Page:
As the team has chosen to follow the field of inflation, creating a prototype was essential to test the limitations and possibilities of fabrication. In order to do so the team found a material that could be related to those used for plastic inflatable architecture membranes, but of course at a smaller scale. Thin white plastic table cloth was used in order to experiment with design potential. Firstly, we tested how plastic elements could be joined together in order to create a dynamic form. This was done using a soldering iron and a ruler to ensure clean cut junctions were created. By welding surface edges together the whole shape became stronger meaning when inflated it would not completely lose its original form. In terms of fabrication, this prototype took an incredibly long time with over 40 panels being joined at 100+ joints. This made the team realise a limitation with the technique. If a triangulated design were to have a significant number of panels, time restraints could effect fabrication. Conveniently when putting the mesh together, small mistakes created tiny perforations in the surface. This meant the design could not inflate to its absolute maximum, but also ensured the inflatable didnt explode under large bursts of air. The reason we chose to use triangles was the fact that a computationally conceived design could easily be triangulated and flattened in order to fabricate. Once the design team had created the triangulated mesh, it was clamped to a miniature fan to test the effects of air flow. Different air speeds were directed into the mesh which resulted in a range of effects. When the air speed was modified the prototype looked to shake and slightly change. This discovery is something the team would like to incorporate into our proposal. Visitors to the site could potentially have the ability to somehow change the airspeed, therefore forever changing the form. By creating a design thatâ&#x20AC;&#x2122;s parameters change depending on how the site is used can result in a design that remains attractive on a local and also international scale. The process of prototyping proved to be incredible succesful in discovering and learning possibilities for an inflatable object. Although the prototype doesnâ&#x20AC;&#x2122;t directly reflect the chosen design iteration, its has been succesful in educating the team of fabrication possibilities and limitations.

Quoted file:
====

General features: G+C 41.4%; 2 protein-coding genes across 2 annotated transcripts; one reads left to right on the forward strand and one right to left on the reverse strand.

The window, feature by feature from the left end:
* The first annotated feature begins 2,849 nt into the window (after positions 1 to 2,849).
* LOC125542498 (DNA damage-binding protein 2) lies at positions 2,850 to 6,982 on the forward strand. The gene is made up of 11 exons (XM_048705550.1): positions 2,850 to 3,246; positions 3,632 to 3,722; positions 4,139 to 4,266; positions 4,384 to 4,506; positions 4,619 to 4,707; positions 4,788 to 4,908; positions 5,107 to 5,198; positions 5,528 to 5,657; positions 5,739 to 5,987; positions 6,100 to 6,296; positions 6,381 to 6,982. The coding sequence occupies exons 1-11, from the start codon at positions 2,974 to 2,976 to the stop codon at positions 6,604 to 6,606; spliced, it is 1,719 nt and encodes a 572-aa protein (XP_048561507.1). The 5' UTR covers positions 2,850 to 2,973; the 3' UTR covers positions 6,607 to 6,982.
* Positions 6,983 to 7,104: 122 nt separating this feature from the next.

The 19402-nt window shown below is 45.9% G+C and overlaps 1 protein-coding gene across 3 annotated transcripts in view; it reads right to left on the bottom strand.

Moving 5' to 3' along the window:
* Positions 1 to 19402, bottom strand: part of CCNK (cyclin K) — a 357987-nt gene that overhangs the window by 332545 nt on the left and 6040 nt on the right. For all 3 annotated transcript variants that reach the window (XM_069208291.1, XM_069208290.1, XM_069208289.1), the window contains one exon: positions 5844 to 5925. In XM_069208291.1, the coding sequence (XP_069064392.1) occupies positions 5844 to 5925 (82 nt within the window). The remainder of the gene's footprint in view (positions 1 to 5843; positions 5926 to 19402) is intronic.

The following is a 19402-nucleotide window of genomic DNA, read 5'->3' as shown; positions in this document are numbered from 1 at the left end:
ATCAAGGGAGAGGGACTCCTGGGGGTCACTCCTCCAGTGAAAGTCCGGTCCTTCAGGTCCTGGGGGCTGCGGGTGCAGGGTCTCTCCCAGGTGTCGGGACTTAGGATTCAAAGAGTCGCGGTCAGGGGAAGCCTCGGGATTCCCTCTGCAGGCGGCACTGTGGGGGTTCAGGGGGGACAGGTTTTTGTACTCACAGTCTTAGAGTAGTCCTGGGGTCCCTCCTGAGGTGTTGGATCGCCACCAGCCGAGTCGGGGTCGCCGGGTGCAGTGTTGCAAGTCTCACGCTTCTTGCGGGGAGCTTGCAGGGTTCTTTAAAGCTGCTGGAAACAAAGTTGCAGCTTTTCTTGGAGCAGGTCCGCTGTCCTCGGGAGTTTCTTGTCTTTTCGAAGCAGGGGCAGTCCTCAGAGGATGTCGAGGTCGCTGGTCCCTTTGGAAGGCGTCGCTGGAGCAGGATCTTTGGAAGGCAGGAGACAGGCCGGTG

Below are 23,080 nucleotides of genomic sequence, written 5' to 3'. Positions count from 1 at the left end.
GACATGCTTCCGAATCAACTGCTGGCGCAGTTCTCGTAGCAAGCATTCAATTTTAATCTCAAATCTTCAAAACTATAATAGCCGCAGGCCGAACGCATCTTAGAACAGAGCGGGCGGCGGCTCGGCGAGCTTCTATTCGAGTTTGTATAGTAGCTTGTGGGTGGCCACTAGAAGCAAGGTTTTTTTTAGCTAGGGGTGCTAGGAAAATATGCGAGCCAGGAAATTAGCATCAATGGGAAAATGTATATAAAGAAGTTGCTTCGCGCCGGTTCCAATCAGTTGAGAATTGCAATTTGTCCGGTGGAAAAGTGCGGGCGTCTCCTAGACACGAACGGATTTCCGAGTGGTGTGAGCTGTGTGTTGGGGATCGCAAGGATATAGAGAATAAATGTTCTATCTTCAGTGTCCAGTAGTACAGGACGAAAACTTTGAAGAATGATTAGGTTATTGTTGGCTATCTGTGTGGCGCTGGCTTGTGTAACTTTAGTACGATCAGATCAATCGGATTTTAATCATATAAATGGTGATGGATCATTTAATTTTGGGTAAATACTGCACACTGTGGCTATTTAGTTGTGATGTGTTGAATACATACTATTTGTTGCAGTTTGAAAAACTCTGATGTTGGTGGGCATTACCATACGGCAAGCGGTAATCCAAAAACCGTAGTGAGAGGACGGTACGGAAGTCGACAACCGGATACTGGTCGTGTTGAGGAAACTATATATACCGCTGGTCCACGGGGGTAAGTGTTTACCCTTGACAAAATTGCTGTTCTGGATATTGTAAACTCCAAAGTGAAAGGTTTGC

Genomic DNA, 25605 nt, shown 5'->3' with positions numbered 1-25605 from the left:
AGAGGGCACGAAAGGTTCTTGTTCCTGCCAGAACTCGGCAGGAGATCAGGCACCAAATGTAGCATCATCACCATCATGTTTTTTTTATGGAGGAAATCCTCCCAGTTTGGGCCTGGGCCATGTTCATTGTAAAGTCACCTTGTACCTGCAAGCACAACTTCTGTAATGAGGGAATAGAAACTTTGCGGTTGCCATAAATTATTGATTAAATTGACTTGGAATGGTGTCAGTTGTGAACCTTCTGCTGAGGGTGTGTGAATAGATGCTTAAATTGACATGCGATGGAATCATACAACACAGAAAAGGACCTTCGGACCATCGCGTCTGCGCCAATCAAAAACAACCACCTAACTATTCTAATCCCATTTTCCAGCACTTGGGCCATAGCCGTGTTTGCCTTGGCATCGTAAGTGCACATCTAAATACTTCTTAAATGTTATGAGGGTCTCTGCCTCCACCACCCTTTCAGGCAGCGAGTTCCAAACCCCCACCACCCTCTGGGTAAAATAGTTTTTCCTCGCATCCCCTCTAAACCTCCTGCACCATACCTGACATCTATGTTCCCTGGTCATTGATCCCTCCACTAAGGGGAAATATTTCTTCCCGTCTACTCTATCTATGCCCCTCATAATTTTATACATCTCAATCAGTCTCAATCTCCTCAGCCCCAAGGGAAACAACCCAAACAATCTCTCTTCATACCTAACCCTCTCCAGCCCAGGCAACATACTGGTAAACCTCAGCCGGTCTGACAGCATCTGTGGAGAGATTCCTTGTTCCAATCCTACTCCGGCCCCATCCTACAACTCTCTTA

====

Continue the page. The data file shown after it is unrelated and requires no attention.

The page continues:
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B.6 ‘TECHNIQUE PROPOSAL’ SITE PLAN NORTHERN WIND DIRECTION